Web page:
- Developmental and Adolescent Psychology: a program that focuses on the scientific study of the unique stages of psychological growth and development of individuals from adolescence to adulthood. The program includes instruction in cognitive and perceptual development, emotional development, personality development, the effects of biological maturation on behavior, theories of cognitive growth and related research methods, testing and assessment methods for different age levels, research on child and adolescent behavior therapy, and the psychology of aging.
- Geospatial Intelligence: a program that prepares individuals to analyze security and intelligence problems using a geographic perspective by relating human actions to cultural, political, economic, social, and physical landscapes. The program includes instruction in aerial photography analysis, cartography, geographic information systems (GIS), physical geography, remote sensing, spatial programming, and quantitative methods in geographic research.
- Demography and Population Studies: a program that focuses on the systematic study of population models and phenomena, including related problems of social structure and behavior. The program addresses instruction in population growth, spatial distribution, mortality and fertility factors, migration, dynamic population modeling, population estimation and projection, mathematical and statistical analysis of population data, population policy studies, and applications to problems in economics and government planning.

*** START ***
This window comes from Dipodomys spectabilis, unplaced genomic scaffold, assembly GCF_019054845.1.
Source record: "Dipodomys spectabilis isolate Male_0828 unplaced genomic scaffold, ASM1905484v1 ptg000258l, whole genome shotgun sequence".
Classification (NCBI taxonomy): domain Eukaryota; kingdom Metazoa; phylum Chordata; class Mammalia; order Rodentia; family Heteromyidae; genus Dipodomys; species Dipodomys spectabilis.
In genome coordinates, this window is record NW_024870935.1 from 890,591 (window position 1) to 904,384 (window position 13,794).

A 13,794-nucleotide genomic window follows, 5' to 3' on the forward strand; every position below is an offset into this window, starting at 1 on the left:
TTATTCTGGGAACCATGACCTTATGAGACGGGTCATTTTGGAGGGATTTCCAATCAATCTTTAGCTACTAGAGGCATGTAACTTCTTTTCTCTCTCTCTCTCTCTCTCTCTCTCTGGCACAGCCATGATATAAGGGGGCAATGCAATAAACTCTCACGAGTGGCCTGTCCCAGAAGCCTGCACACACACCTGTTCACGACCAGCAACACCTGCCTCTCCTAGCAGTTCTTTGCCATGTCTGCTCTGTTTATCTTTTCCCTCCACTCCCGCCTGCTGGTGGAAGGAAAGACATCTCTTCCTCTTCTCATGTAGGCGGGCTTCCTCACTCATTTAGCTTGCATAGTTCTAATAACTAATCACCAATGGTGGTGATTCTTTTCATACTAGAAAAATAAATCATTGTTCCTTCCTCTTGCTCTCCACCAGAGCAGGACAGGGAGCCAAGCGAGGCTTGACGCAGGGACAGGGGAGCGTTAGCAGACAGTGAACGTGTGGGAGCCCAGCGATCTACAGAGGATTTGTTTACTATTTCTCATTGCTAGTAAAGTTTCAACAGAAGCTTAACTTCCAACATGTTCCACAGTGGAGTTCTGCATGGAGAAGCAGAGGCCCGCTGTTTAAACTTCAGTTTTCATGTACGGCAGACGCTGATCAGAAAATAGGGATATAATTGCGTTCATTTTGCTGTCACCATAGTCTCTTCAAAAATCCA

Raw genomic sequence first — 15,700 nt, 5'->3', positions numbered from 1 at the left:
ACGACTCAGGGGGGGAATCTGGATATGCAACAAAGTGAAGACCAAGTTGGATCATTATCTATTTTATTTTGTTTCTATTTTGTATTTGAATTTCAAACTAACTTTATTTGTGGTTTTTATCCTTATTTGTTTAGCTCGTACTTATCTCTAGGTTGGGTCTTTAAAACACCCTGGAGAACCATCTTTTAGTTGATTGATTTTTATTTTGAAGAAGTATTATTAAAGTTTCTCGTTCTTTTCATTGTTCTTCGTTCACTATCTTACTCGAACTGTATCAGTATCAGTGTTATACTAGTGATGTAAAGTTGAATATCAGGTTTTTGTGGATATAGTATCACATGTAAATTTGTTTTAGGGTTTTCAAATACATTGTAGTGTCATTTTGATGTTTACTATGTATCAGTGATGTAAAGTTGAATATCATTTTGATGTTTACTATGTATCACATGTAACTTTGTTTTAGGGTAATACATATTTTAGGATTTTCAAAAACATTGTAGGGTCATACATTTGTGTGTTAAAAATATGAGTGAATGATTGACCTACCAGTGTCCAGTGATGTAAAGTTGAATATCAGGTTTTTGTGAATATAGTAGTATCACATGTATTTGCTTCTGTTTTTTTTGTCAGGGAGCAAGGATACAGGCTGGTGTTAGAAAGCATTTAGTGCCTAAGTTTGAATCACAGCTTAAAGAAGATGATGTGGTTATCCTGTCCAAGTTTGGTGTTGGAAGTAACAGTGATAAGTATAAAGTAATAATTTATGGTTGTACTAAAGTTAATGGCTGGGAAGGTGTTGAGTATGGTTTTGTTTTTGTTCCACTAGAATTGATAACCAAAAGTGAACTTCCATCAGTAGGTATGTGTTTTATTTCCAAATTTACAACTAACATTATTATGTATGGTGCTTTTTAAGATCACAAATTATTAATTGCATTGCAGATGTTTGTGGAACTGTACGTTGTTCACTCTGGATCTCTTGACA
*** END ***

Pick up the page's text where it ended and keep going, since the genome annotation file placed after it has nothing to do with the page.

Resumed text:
Studying STEM fields has become increasingly popular in recent years, as more and more students recognize the value of these fields in the job market. Indeed, more international students come to the United States than to any other country (18% of international students worldwide). According to the National Science Foundation, in 2019 foreign-born workers made up for 19% of the STEM workforce, increasing from 17% in 2010. Furthermore, foreign-born workers with a bachelor’s degree or higher accounted for a significant portion of workers in science and engineering (S&E) occupations. Specifically, they accounted for 21% of workers in S&E occupations at the bachelor’s degree level, 38% at the master’s degree level, and 45% at the doctorate level. This is particularly true for computer and mathematical scientists, where foreign-born workers accounted for the highest shares at all degree levels. The demand for skilled workers in these fields far exceeds the supply, and many companies struggle to find qualified candidates. Adding these fields to the OPT program may help ensure that foreign national students who earn degrees in these fields can contribute to the U.S. economy by working in high-demand fields.
Adding STEM fields to the OPT program provides economic benefits. The National Foundation for American Policy reports foreign students who earn degrees in STEM fields contribute billions of dollars to the U.S. economy each year. These students often go on to work for U.S. companies and contribute to innovation and economic growth.
In addition, the extension of the OPT program could also benefit U.S. colleges and universities by attracting more international students to their programs. By adding STEM fields to the OPT program, U.S. colleges and universities may be able to attract more international students to their STEM programs, which might help to offset declining enrollments in other fields.